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Gazzetta Medica Italiana Archivio per le Scienze Mediche 2014 Ottobre;173(10):499-506

lingua: Inglese

The effect of volleyball training on jumping performance in prepubescent boys

Kousi E. 1, Papadopoulou D. S. 1, Bassa E. 1, Ikonomou C. 2, Lazaridis N. S. 1, 3

1 Laboratory of Coaching and Sport Performance, Department of Physical Education and Sports Science, Aristotle University of Thessaloniki, Thessaloniki, Greece;
2 Technological Educational Institution of Serres, Department of Physical Activity, Greece;
3 Aristotle University of Thessaloniki, Greece, Post Doctoral Researcher in A.U.TH. Research Committee, Greece


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AIM: The aim of the study was to examine the effect of volleyball training on jumping performance in prepubescent boys and on the effective use of elastic energy on different types of jumps.
METHODS: The sample consisted of thirty (30) preadolescent boys 9-11 years old, out of whom fifteen (15) were volleyball athletes (VA) and fifteen (15) were non-athletes (NA). Each participant executed three squat jumps (SJ), countermovement jumps (CMJ) and drop jumps (DJ) from a height of 5-50cm per 5cm; the best value for every type of jump was selected and recorded. Measurements were performed using the portable electronic Ergojump Bosco platform. For the statistical analysis, the ANOVA method (repeated measures analysis of variance) 2x12 and 2x10 with Bonferroni correction was applied.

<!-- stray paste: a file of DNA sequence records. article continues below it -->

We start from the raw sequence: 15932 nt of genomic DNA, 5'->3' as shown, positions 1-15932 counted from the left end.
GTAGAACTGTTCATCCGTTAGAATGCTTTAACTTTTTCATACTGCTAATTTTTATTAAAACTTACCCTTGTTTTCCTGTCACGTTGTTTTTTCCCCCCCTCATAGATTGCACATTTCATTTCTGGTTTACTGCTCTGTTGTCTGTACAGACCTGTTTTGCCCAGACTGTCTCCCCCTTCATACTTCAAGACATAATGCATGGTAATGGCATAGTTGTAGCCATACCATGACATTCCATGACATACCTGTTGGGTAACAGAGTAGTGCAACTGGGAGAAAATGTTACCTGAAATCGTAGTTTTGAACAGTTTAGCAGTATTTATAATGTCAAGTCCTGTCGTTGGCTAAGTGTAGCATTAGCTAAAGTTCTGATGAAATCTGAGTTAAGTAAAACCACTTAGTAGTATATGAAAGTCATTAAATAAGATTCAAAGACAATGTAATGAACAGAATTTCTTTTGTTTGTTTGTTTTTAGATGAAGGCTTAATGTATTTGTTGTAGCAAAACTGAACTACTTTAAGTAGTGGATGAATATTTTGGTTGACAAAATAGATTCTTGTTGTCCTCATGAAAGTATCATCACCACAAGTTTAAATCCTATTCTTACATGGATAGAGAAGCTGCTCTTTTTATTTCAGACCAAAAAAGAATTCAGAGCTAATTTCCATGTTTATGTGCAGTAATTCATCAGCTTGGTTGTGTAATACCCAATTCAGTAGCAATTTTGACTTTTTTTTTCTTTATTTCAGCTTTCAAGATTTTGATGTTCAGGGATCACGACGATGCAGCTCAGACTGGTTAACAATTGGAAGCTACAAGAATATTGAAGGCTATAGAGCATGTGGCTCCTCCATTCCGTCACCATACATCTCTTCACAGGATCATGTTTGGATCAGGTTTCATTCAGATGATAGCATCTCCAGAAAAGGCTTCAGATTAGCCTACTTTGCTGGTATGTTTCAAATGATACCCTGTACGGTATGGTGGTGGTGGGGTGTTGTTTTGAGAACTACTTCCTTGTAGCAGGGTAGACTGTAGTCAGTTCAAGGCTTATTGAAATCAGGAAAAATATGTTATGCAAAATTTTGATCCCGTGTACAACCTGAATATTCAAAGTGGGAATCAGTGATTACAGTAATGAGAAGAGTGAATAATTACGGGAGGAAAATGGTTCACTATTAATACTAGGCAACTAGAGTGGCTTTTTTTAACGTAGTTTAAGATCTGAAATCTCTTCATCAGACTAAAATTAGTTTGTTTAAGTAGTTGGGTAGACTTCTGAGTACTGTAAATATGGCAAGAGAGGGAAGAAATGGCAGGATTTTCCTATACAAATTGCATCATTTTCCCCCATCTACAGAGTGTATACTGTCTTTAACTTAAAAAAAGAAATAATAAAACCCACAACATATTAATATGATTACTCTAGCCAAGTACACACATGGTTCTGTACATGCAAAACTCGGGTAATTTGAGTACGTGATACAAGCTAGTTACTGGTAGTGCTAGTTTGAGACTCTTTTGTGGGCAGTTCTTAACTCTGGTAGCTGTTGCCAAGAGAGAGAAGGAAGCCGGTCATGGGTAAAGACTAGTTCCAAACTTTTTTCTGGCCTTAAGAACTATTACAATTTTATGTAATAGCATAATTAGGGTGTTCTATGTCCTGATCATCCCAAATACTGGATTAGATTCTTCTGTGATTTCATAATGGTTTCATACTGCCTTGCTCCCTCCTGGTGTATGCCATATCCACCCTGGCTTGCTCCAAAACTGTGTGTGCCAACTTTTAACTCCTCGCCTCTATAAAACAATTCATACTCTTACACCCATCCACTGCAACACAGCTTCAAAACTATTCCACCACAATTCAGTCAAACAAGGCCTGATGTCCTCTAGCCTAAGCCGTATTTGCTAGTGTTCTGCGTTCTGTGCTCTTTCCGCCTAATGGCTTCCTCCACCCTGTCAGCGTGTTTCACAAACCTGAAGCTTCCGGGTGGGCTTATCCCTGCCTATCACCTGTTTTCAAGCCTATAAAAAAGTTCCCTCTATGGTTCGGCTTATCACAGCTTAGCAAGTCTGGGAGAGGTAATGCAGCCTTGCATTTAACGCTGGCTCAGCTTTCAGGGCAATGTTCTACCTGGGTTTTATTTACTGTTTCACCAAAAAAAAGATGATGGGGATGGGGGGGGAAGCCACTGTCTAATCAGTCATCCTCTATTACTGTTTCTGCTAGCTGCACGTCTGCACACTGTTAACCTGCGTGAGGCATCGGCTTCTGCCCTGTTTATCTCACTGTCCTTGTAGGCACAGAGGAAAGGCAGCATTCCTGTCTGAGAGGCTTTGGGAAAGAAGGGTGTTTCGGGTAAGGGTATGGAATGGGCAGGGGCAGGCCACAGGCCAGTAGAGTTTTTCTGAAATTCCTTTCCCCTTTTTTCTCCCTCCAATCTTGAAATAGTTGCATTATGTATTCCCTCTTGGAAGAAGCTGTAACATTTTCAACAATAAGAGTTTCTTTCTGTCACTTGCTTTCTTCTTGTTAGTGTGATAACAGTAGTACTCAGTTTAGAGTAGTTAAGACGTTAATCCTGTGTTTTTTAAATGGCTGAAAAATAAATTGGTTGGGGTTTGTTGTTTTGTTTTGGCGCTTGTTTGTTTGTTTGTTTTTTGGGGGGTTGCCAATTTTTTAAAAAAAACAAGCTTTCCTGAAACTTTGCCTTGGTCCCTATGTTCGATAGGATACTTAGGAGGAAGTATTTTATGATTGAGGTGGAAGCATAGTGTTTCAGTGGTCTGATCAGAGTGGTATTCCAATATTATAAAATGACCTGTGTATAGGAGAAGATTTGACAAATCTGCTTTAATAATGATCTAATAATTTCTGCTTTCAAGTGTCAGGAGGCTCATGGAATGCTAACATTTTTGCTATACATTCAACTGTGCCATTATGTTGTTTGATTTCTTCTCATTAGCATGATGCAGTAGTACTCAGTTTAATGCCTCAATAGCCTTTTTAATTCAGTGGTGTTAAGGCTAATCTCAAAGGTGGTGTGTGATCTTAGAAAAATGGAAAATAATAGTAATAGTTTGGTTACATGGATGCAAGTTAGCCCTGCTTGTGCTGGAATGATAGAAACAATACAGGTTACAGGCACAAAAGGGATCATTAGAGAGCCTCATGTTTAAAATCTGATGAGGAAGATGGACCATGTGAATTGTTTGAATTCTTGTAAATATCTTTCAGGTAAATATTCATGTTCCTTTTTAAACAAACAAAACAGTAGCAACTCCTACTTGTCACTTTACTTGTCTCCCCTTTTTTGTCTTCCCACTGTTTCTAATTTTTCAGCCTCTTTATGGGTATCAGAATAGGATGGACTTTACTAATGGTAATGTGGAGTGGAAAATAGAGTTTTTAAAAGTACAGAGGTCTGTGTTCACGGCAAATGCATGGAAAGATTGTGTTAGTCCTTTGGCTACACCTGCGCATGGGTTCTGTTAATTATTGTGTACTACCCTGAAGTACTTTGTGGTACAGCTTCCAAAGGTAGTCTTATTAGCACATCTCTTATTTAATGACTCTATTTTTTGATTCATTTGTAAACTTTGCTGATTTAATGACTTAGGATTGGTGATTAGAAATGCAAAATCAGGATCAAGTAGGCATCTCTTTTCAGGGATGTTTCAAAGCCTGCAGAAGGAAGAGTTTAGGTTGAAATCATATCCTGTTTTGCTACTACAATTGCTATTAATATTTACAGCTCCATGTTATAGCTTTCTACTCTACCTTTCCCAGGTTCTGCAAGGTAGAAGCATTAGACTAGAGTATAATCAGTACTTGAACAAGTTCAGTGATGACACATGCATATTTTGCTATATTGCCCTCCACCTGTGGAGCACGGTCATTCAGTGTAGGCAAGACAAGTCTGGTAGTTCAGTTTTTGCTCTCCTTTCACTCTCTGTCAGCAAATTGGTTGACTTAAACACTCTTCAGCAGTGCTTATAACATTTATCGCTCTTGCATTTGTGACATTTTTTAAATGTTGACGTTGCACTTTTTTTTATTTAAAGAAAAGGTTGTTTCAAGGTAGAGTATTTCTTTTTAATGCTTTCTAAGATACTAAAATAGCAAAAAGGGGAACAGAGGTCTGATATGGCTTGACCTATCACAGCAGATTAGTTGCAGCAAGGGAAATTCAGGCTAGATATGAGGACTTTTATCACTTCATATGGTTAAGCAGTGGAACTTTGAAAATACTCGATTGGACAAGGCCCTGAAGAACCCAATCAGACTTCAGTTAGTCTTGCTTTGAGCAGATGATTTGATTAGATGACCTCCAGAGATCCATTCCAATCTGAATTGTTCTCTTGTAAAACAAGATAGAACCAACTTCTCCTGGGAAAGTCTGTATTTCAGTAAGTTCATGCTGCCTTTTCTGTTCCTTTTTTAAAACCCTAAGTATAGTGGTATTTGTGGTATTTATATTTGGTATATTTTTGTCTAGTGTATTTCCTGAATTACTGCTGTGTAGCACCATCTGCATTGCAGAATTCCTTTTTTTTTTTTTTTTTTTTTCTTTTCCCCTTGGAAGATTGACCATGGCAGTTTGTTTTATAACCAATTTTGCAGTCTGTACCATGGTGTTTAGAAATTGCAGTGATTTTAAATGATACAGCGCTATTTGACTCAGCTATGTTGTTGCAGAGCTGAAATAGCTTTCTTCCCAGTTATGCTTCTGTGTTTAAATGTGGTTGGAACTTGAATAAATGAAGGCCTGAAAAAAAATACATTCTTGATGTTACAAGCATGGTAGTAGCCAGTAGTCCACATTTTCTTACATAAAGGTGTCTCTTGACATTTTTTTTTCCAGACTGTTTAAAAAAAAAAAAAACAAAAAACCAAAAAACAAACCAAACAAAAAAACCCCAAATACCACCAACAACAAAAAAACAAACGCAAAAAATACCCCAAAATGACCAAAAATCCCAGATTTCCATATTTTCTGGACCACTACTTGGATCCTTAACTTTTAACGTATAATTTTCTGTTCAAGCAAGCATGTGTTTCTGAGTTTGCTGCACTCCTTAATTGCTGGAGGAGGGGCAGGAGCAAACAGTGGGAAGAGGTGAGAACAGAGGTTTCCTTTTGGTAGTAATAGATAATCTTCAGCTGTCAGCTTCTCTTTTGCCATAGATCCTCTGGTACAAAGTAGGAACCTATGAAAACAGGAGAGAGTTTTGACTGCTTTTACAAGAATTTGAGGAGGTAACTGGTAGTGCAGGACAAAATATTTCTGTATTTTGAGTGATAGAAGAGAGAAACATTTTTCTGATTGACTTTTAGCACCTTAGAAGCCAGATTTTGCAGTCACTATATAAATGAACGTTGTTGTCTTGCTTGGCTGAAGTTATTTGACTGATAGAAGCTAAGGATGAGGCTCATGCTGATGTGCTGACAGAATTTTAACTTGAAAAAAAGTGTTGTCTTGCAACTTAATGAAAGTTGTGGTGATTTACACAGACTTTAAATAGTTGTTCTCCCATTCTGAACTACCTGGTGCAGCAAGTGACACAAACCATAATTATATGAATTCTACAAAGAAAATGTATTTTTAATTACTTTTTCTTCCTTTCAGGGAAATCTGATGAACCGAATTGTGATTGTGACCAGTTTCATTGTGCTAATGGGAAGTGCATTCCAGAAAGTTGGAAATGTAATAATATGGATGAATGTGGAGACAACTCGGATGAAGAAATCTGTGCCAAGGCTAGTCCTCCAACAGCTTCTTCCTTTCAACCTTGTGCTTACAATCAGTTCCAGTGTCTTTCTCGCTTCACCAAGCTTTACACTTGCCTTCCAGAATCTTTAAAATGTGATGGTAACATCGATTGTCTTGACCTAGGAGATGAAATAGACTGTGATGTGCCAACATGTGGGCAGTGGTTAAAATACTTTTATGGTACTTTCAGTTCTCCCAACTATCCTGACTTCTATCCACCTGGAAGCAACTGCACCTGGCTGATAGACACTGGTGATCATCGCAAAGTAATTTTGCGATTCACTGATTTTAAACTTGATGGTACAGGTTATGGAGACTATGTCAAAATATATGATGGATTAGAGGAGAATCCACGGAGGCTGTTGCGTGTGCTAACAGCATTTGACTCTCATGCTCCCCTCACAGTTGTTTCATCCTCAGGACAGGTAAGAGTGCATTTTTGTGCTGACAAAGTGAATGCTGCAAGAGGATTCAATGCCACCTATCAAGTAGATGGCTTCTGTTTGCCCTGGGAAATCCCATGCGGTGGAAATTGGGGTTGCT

RESULTS: According to the results, VA presented significantly higher values in jump height and flying time in all jump types compared to NA (P<0.05). No significant differences were found between VA and NA with regard to ground contact time and power output (P<0.05). Also, VA presented significantly higher values of jump height and flying time in CMJ compared to DJ (P<0.05), while the opposite applied in NA (p>.05). In overall, preadolescent boys did not show significant differences between the different heights of DJ, concerning contact time or power output (P>0.05).
CONCLUSION: In conclusion, volleyball training contributes to improving jumping performance. However, all preadolescent boys, both VB and NA, were unable to make the best use of the stretch-shortening cycle in order to present a better performance in DJ compared to CMJ.

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